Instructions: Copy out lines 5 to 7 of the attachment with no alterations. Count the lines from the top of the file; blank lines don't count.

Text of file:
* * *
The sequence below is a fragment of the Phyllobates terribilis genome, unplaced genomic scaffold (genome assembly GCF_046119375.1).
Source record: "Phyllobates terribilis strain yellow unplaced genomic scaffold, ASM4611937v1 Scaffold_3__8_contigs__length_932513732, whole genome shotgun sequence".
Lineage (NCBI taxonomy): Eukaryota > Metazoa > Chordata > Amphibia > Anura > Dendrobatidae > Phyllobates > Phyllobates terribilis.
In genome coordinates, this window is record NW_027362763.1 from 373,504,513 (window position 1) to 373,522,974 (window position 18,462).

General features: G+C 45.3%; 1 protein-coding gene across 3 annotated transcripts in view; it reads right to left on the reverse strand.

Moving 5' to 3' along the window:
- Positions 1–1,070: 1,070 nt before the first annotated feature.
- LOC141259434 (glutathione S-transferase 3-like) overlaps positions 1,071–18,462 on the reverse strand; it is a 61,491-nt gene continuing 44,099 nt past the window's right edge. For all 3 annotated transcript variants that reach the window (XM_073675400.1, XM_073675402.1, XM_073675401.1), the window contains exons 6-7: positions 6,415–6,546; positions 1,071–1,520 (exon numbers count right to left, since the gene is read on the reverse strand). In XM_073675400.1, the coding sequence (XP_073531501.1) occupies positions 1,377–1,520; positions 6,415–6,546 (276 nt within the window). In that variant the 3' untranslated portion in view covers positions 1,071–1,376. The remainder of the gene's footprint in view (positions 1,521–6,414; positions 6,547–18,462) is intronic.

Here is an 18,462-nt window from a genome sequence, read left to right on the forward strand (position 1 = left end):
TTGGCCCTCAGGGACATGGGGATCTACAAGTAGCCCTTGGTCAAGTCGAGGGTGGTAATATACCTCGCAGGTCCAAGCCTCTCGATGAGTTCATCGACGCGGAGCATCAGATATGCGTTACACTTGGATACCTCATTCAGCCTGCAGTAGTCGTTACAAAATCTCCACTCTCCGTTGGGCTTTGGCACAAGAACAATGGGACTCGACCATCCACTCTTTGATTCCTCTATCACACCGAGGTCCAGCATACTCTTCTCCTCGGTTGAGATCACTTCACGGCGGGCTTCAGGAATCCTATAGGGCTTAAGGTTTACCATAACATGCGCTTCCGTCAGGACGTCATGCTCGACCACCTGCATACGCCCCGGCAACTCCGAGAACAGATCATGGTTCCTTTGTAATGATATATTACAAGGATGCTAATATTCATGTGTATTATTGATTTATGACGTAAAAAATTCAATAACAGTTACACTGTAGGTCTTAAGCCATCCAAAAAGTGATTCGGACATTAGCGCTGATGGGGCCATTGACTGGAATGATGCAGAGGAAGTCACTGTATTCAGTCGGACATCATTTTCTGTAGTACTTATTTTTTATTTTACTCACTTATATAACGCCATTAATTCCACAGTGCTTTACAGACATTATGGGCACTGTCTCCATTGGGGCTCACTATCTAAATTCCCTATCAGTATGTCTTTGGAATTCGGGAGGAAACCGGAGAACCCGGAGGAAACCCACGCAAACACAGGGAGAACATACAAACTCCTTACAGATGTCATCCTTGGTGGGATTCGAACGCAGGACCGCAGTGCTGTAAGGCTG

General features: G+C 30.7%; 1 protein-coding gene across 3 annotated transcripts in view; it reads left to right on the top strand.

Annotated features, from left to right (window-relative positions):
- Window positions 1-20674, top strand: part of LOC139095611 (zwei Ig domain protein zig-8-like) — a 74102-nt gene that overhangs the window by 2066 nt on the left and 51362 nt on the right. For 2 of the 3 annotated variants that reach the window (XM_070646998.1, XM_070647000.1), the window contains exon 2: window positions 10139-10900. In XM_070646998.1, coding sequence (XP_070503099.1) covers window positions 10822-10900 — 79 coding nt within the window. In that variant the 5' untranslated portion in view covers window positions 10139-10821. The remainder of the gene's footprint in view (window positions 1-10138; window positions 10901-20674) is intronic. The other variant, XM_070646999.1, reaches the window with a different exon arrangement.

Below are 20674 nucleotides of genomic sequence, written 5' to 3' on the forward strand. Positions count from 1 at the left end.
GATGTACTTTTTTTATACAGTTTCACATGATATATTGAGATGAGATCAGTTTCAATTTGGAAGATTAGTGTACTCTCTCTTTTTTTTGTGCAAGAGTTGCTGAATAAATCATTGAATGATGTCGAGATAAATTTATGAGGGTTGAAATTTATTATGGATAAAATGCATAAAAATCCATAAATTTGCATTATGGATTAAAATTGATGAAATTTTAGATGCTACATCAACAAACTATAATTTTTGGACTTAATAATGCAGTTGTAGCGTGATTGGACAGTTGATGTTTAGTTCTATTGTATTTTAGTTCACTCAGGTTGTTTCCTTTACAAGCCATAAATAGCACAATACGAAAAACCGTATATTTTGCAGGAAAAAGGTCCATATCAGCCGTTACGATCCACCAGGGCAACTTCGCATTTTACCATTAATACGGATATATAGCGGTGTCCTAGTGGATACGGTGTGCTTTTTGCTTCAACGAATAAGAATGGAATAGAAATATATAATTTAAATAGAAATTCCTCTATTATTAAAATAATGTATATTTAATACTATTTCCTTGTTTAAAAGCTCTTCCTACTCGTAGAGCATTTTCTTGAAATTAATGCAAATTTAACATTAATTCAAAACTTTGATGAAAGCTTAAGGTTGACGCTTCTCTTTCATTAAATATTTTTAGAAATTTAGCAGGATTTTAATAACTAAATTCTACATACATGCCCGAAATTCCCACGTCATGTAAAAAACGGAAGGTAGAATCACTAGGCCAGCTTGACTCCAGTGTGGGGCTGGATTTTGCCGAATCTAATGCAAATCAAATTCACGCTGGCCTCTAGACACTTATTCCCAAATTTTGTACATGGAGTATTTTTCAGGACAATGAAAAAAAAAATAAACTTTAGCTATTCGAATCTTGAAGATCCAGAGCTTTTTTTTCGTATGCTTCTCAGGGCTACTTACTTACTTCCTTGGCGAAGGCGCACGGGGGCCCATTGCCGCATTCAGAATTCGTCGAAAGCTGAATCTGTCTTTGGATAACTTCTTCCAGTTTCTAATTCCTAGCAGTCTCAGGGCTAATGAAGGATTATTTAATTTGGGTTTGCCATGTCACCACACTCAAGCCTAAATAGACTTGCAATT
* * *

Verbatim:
General features: G+C 45.3%; 1 protein-coding gene across 3 annotated transcripts in view; it reads right to left on the reverse strand.

Moving 5' to 3' along the window:
- Positions 1–1,070: 1,070 nt before the first annotated feature.